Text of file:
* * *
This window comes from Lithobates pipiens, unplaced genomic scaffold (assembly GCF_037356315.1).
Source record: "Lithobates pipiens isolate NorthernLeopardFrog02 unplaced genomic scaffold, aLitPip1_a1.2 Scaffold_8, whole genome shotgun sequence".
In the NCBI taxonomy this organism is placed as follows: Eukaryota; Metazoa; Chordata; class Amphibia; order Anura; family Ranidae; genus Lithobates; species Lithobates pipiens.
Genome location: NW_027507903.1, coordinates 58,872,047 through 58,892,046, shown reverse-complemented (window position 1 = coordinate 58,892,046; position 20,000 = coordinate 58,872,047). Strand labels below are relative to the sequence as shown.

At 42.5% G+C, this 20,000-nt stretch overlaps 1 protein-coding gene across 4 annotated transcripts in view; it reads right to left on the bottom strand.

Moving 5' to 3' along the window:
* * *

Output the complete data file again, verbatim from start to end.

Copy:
This window comes from Lithobates pipiens, unplaced genomic scaffold (assembly GCF_037356315.1).
Source record: "Lithobates pipiens isolate NorthernLeopardFrog02 unplaced genomic scaffold, aLitPip1_a1.2 Scaffold_8, whole genome shotgun sequence".
In the NCBI taxonomy this organism is placed as follows: Eukaryota; Metazoa; Chordata; class Amphibia; order Anura; family Ranidae; genus Lithobates; species Lithobates pipiens.
Genome location: NW_027507903.1, coordinates 58,872,047 through 58,892,046, shown reverse-complemented (window position 1 = coordinate 58,892,046; position 20,000 = coordinate 58,872,047). Strand labels below are relative to the sequence as shown.

At 42.5% G+C, this 20,000-nt stretch overlaps 1 protein-coding gene across 4 annotated transcripts in view; it reads right to left on the bottom strand.

Moving 5' to 3' along the window: